I am glad that the Minister said what he did, and I am particularly glad from a constituency point of view that he rejects the suggestion of the hon. Member for The High Peak (Mr. Peter M. Jackson) that all forms of motor sport in National Parks should be banned. Of course, it should be well controlled, and certainly it is in the Lake District.

I have been approached by officials of Westmorland motor cycle clubs. They have been running events in the Lake District area for 60 years and have maintained excellent relationships with farmers, landowners and public authorities. The events are extremely well run and controlled, and I am sure that that state of affairs will continue.

Reverting for a moment to a new Clause which I moved earlier, it would be slightly anomalous to allow speedboat racing on Windermere while banning motor sport from the National Parks. Provided that it is properly run, I hope that it will be allowed to continue.

Mr. Channon

The House is grateful to my hon. Friend the Member for Ilford, North (Mr. Iremonger) for moving his new Clause and enabling us to discuss the sport of motor cycling and its position under the Bill. I imagine that all hon. Members have received representations from motor cyclists who, very properly, wanted to put forward their points of view.

As I understand it, what the Minister has said makes it clear that the Government propose to do what my hon. Friend asks. They propose to conduct a survey of public vehicular rights of way. In Committee, the Parliamentary Secretary told us that before there was any question of adopting the Gosling Committee's proposal to abolish the definition of roads used as public paths, these roads should be surveyed by the responsible authorities, who would then decide in each case the future category of a road. In effect, therefore, the greater part of my hon. Friend's Amendment asking for a survey of these rights of way is to be met by the Government.

It is not surprising that the motor cyclists have been confused by some of these points. After all, the Gosling Report was not available in its entirety to the public until last Thursday. All that they had to go on before that were the remarks of Ministers as each separate set of interim proposals was published.

I hope that the Parliamentary Secretary will draw the attention of his right hon. Friend the Minister of Transport to my hon. Friend's remarks about signposts on these roads. As he suggested, I have looked at Section 55 of the Road Traffic Regulation Act, and it is true that the appropriate Minister may give directions to highway authorities for placing traffic signs of a prescribed type on highways. In addition, the motor cyclists feel strongly that there are misleading signs on certain roads, and they suggest that there should be a proper form of sign, making it clear what vehicles are allowed on each road of this kind.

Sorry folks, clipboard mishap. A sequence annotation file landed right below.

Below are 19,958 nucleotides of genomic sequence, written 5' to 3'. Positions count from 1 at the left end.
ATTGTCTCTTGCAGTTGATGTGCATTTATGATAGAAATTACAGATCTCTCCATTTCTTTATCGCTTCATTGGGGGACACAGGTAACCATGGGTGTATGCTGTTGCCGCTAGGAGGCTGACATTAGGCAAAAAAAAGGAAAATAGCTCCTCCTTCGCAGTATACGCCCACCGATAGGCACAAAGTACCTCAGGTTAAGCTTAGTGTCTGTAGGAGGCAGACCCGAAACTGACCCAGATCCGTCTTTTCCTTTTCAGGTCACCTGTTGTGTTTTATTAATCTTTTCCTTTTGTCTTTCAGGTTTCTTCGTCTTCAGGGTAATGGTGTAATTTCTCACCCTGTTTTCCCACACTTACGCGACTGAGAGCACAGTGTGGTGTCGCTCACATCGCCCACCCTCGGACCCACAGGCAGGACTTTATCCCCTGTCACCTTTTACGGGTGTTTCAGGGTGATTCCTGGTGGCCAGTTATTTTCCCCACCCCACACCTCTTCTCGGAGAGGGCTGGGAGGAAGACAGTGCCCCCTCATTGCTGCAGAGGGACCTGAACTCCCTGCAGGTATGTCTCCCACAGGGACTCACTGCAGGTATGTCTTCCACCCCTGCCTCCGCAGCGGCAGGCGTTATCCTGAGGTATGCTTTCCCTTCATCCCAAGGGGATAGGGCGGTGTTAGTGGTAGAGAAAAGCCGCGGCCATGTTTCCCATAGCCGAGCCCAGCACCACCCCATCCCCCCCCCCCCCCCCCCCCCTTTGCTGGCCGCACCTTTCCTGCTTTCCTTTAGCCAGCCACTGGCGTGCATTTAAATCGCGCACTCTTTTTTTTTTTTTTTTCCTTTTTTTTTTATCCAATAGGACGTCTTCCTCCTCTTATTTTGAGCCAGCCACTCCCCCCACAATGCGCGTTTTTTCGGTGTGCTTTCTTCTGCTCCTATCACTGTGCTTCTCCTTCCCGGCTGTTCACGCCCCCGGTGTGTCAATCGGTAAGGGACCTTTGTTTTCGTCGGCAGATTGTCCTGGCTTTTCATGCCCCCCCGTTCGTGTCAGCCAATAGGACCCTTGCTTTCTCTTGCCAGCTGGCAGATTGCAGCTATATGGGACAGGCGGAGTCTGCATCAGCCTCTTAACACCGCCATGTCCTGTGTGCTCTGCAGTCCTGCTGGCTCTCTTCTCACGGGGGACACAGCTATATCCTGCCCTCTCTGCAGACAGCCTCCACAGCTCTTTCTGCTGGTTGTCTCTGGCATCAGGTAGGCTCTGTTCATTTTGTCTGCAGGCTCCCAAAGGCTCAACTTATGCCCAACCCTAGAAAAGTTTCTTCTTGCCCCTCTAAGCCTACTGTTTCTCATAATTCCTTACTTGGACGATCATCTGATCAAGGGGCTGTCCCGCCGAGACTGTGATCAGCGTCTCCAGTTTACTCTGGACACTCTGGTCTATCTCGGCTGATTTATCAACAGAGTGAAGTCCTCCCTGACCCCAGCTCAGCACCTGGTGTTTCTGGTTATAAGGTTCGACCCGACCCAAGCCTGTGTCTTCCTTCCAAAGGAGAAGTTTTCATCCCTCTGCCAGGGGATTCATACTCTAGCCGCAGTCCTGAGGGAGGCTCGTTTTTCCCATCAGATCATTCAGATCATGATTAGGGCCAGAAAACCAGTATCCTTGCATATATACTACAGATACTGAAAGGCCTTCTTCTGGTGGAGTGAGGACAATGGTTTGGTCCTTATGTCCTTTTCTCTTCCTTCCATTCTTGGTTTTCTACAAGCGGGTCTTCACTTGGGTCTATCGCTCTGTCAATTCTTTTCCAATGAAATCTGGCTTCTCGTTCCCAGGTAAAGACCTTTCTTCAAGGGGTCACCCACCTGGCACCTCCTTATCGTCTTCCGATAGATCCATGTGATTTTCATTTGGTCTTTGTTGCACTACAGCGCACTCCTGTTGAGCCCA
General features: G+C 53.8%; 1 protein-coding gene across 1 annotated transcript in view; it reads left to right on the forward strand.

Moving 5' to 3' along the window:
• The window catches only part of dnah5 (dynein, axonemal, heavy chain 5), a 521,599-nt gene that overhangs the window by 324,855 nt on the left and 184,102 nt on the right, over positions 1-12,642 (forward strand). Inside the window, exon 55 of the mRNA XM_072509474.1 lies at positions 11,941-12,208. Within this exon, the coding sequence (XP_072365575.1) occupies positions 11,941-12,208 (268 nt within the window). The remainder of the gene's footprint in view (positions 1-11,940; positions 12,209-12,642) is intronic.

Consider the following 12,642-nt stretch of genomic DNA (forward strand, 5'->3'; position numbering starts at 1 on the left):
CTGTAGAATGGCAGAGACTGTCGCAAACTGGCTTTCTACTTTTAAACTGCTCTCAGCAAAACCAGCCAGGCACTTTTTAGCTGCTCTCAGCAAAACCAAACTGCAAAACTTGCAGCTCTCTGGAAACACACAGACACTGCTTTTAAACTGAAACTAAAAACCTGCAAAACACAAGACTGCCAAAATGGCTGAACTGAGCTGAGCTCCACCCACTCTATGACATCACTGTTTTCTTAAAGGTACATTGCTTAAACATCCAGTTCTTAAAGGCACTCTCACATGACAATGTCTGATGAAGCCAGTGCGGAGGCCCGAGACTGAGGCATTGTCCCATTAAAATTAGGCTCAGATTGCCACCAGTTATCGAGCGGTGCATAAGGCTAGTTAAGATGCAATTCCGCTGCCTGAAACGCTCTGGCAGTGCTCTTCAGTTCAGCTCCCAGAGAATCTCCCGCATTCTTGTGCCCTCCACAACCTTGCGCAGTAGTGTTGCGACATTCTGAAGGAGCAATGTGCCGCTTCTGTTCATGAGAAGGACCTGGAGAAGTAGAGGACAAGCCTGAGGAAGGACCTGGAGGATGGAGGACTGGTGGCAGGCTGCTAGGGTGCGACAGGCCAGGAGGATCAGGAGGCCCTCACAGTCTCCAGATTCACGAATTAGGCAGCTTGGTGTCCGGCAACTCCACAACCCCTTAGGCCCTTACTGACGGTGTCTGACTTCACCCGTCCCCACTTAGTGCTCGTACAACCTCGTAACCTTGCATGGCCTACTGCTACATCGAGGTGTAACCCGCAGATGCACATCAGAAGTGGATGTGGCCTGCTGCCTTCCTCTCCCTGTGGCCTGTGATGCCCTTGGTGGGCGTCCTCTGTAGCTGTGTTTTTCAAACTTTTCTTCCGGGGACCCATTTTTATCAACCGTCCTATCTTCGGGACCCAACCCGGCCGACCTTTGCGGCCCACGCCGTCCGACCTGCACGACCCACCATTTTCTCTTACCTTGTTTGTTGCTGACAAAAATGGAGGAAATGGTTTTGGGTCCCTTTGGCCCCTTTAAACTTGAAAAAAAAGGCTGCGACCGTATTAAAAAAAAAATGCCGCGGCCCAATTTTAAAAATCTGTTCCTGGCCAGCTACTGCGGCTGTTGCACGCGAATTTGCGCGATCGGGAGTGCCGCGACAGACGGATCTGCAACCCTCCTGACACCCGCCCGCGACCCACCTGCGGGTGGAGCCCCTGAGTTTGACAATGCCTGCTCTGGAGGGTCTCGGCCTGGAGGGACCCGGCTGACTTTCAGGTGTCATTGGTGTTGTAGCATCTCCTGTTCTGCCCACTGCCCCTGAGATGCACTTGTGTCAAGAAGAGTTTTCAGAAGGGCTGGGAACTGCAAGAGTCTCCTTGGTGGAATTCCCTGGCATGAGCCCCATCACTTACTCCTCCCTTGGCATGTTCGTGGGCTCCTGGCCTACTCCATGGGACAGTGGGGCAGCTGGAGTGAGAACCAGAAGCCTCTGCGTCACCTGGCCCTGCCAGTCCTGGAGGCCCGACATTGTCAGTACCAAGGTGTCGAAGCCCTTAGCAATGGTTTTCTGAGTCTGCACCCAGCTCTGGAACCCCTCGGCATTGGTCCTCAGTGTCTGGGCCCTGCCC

I am sure that the House is grateful to the Minister for his reply, which has gone a great deal of the way to allaying our anxieties and those of the motor cyclists, when they have a chance of reading what he has said. In view of the hon. Gentleman's answer, it may be that my hon. Friend will not wish to press his Amendment. His main point will be met by the survey which is to be made by the Government, though not in the way that he suggests in his new Clause. If any motor cyclists write to me, I shall refer them to the Minister's remarks and say that there is no threat to them. If there is a threat to them in the future, the blame for it will be on the Minister's head, and I should not like to be in his shoes.

Mr. Iremonger

If what the Minister was suggesting was a survey by the present authorities of the roads used as public paths, this would have been considered very disappointing by motor cyclists in particular, and other vehicle users, because they have lost confidence in the present authorities. They regard them, rightly or wrongly, as being dilatory and biased. The main purpose of the new Clause was to try to get an independent authoritative mind brought to bear on the anxieties of, and the representations by, motor cyclists. If I understood the Minister aright, he was saying that the matter would come to him in the last resort, and that anyone who had a feeling of grievance about the decisions of the authorities and the result of the survey would be heard by him.

If I can take that as being the nub of what he was saying, and if I can say to motor cyclists that even if they cannot have exactly the kind of inquiry which they have suggested, at least they will have the Minister as their last resort—after all, they will be aware that Ministers are answerable to the House, which is a great protection—they may feel that they have been, not so much reassured. as given a substantial new right, the lack of which they felt before. I think, therefore, that at this stage it would be best for me to wish the Minister well in the carrying out of the proposals he suggested to the House, and to beg to ask leave to withdraw the Clause.

Motion and Clause, by leave, withdrawn.